What a time in history for the Middle East! Each nation is now slowly experiencing only a prelude to their new chapters in history unfolding before all of our very eyes. The exact details yet to be revealed; no one can deny that change is afoot and President Bush's axiom of "freedom being on the march" is right on the money.
Iraq held its elections. The Palestinians and Egyptians held their own. The Lebanese puppet cabinet of Syria resigned en masse this week. Only to be followed by comments from Syria's despot, Bashar Assad, that he may in fact be withdrawing his troops from their 15-year occupation of Northern Lebanon in the next few months.
With this Big Mo, the unfortunate reality is that it is but only a humble beginning to a wholesale transformation among Arab and 'Islamic' nations which will need years and generations to fortify. This change is volatile and without prudence especially early on can yield to only an exchange for radical theocracies which the Arab despots have conveniently fomented in their midst. We must keep our eye on those who are against theocracy.
However, the era of denial is over for many in the media and naysayers on the Iraq war. It's about time to start focusing on those Arab groups who are moving towards freedom, those Muslim groups in the Middle East who are moderate and pluralistic, and those who have a chance at moving the majority beyond tolerance toward true pluralism.
Rather than the occasional sound bite of freedom, it's time to genuinely turn the collective media attention on the future Vaclav Havels of the nations emerging from the glasnost of the Middle East. Now is the time to fertilize the future of a moderate, secular, and pluralistic Middle East and spray the ideological pesticide on theocracy. Progress can be ahead.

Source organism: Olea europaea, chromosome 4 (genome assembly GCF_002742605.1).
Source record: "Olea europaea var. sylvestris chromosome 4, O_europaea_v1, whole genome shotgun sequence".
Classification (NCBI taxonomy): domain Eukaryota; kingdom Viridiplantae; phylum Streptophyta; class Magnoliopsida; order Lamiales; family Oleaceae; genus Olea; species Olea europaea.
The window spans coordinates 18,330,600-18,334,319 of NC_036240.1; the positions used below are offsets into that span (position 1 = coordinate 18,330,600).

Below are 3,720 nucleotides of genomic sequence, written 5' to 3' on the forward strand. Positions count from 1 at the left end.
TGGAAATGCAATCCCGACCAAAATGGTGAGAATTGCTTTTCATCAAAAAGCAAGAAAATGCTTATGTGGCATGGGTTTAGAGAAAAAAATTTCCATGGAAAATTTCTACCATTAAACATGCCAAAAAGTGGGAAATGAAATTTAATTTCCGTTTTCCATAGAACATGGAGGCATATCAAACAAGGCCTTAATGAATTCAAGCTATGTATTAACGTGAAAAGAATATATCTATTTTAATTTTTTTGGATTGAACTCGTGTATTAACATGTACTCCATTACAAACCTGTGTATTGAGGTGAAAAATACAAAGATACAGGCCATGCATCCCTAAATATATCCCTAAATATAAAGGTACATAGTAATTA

The media can play a vital role in turning up the heat on the despots of the Middle East. This tide of change is not a coincidence. Never underestimate the influence of seeds of genuine change within a culture. Not only is this the beginning of the possible liberation of the Arab and Muslim world, but it will be a grand step to improving our security from the scourge of terrorism.
It will not be a short road, and change may not lead to toward moderation. That is the precipice over which we stand - either these nations will fall toward pluralism and openness or they will be turned over to doomed theocracies.
Lebanon has a bright future with one can hope enough pluralism in faith to inoculate it from the stranglehold of religious zealots such as Hezbollah and their ilk. Egypt must foster true reforms beyond the ballot box, liberate Al Azhar from radical clerics and Mubarak's government while rendering the Muslim Brotherhood impotent.
Iran is a clinic for failed theocracy posing hope for secular liberation, but currently far from it. And Syria has been sealed so tight over the last decades that its liberation will need time and the mobilization of such networks as that generated by the Reform Party of Syria (www.reformsyria.org) or the Syrian Human Rights Committee (www.shrc.org).
In the end, the greatest impact upon reform in the Middle East will come when we begin to hear and see a genuine and potent movement of moderate Muslims in America and the west openly declaring a frontal ideological war on al-Qaida and all associated militant Islamist organizations and their theological incubators.
When the soul of Islam is wrested away from theocracy and toward the separation of religion and state, terrorist networks will dissolve and pluralistic democracies will grow exponentially.